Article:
'Song Of Granite': Review

Strikingly beautiful, Pat Collins’ unconventional portrait of a traditional sean nós singer is shot mostly in the Irish language.

'Song Of Granite': Review

Dir. Pat Collins. Ireland/Canada 2017, 98 mins.

In an era of safe film-making, even – or especially - within the art-house sector, it’s rare to view a title as formally audacious as Song of Granite, the latest from director Pat Collins and a thematic extension of his 2012 film Silence. Shot in black-and-white and mostly in the Irish language, this is a soulful, austere piece of auteur film-making which shirks narrative convention for a story told through haunting sound and fleeting impressions. Layering the life of Irish folk singer Joe Heaney through a flickering lens and leaning on the natural, unadorned voice of the sean nos [old style] singer, this doc/feature hybrid film isn’t perfect, but it is quite perfectly-made.

There’s a stirring song of the exile here for those attuned to Pat Collins’ hymn

Collins’ decision to shoot in monochrome, particularly with opening images of the far West of Ireland in the 1940s, immediately and no doubt purposefully recalls the neorealist movement, and Song of Granite can also verge on the ethnographic in its approach. Audiences will naturally be limited as a result, yet this should play well on the festival circuit following its SXSW launch, with additional interest from museums and music-related events. Those who responded well to recent features by Ben Rivers, or to Notes on Blindness, might hop on board. Picked up by Soda for the UK, this is set for release in Ireland through Wildcard, which handled The Young Offenders last year, and the US/Canada through Soda. The Irish diaspora, particularly in the US where Heaney was feted towards the end of his life, should warmly embrace a wholly unique, if obstinately oblique picture.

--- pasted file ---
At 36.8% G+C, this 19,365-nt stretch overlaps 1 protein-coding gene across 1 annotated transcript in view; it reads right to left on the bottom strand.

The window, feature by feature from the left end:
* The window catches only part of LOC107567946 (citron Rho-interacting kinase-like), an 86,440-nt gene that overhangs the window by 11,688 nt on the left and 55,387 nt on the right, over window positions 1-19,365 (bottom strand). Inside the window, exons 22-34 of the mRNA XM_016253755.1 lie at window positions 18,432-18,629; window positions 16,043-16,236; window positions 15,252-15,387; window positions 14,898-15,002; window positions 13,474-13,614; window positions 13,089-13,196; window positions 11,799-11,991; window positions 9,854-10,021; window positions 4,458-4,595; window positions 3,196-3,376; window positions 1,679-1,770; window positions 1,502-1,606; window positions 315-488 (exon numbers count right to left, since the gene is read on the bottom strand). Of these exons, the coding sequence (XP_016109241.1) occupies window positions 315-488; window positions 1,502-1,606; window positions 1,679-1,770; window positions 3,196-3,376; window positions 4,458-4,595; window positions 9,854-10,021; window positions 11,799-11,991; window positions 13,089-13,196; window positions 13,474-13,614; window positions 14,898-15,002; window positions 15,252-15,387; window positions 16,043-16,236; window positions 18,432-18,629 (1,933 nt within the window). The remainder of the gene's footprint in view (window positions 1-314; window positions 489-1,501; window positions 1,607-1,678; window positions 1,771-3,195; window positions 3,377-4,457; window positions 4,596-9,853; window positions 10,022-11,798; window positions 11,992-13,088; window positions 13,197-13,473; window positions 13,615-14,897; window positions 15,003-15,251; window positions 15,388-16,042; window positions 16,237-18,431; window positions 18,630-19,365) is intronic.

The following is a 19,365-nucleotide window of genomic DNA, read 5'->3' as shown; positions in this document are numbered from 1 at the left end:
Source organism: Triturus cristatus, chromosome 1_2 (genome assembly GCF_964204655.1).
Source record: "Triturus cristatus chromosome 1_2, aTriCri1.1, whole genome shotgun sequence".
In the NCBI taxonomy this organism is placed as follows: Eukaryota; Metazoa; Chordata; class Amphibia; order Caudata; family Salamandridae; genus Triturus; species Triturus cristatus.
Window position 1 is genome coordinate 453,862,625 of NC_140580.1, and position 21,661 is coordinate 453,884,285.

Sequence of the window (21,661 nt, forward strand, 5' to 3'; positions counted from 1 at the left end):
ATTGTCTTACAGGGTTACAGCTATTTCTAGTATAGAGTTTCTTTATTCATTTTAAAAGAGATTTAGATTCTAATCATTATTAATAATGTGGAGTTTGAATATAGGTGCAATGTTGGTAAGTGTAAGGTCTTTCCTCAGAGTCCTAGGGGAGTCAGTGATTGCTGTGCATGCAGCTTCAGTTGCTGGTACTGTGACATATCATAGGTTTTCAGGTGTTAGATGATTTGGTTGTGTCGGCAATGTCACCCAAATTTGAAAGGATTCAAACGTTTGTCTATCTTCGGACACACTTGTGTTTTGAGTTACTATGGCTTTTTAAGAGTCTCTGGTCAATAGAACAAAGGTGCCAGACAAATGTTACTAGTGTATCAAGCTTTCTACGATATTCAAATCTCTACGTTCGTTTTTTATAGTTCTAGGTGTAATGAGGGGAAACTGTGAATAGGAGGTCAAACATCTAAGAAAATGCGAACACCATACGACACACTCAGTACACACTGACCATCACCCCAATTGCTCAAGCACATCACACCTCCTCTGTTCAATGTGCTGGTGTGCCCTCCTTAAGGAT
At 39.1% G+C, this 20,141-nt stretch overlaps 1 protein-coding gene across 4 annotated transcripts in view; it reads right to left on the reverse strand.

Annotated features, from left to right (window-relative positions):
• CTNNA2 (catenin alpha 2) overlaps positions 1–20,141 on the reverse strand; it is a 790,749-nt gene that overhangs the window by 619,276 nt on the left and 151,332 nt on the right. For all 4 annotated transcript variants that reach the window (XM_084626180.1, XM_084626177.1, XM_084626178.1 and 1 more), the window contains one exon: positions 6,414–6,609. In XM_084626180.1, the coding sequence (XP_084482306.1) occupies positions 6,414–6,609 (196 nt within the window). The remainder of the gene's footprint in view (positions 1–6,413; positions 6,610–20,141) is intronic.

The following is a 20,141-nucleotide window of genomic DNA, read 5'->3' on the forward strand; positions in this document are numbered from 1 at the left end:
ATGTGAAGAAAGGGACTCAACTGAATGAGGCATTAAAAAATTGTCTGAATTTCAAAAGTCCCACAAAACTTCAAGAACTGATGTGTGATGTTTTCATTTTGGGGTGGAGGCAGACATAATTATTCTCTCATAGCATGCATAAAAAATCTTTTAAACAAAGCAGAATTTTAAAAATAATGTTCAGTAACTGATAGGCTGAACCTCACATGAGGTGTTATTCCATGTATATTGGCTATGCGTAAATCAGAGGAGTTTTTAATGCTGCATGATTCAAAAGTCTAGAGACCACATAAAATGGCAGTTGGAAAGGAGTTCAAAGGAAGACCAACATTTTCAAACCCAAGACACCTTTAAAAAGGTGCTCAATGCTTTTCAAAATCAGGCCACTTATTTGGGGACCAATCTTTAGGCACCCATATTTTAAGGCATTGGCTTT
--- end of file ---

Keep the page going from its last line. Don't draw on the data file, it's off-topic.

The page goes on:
Collins first settles his camera in Heaney’s birthplace of Carna in county Galway – a remote part of Ireland known the Gaeltacht where Irish is spoken (though, as the film notes, English is used at the schoolhouse to teach Catholic dogma). Heaney, shown here as a schoolboy, will eventually move on, but Richard Kendick’s camera will never feel so rooted or steady again as it is in the Connemara landscape, surveying its defiant wildness and the rough, basic cottages of a population which ekes a living from fishing and potato farming, digging peat from the bog for fuel.

Young Joseph (a striking performance from Colm Seoighe) is a reserved boy, taught to sing by his father and mother. There’s a calm here as, clad in an ill-fitting tweed suit, the shy schoolboy hammers for cockles, dances in the bay, and listens to local folklore. When he exits this first third of the film to become a man and a perpetual exile (played in turn by singer Mícheál Ó Confhaola and Macdara Ó Fatharta), the sense of loss is palpable, even though the story in essence ceases to be linear and the film breaks apart into beautiful fragments.

At this point, Sylvain Bellemare’s exceptional sound work comes to the fore, complemented by Delphine Measroch’s symbiotic score. And, of course, the songs themselves. Archival footage flashes in to suggest the exile’s life at work in the shipyards of Glasgow, while brief, silent interludes show an absentee and enigmatic father who only comes alive when he sings the songs of his childhood. Collins diverts his camera from Heaney’s work as a doorman in Canada to lengthy vocal interludes, from renditions of well-known songs such as Rocky Road to Dublin and Rosin Dubh to lesser known purely vocal pieces. He also guides the wheel of his film full circle, confronting young Joseph with the older man, repeating imagery from the first part as this audiovisual essay comes to an end.

It is believed that Heaney, who died in 1984, knew 500 songs, the legacy of life in Carna which has ceased to exist. (Sean nós is a blanket term to refer to unaccompanied singing, of which Heaney is an undisputed master). He himself turns up briefly in archive footage, a tantalising glimpse from Newport 66. This is perhaps as far from the traditional biopic as film is ever likely to stray, but there’s a stirring song of the exile here for those attuned to Pat Collins’ exceptional hymn.

Production companies: Marcie Films, Amerique Films

International sales: Marcie Films, alan@marciefilms.com

Producers: Alan Maher, Jessie Fisk, Martin Paul-Hus

Executive producers: Philip King, Tina Moran, Keith Potter

Screenplay: Pat Collins, Eoghan Mac Giolla Bhríde, Sharon Whooley

Cinematographer: Richard Kendrick

Editors: Tadhg O’Sullivan

Sound Designer: Sylvain Bellemare

Music: Delphine Measroch

Main cast: Macdara Ó Fatharta, Mícheál Ó Confhaola, Jaren Cerf, Pól Ó Ceannabháín, Colm Seoighe

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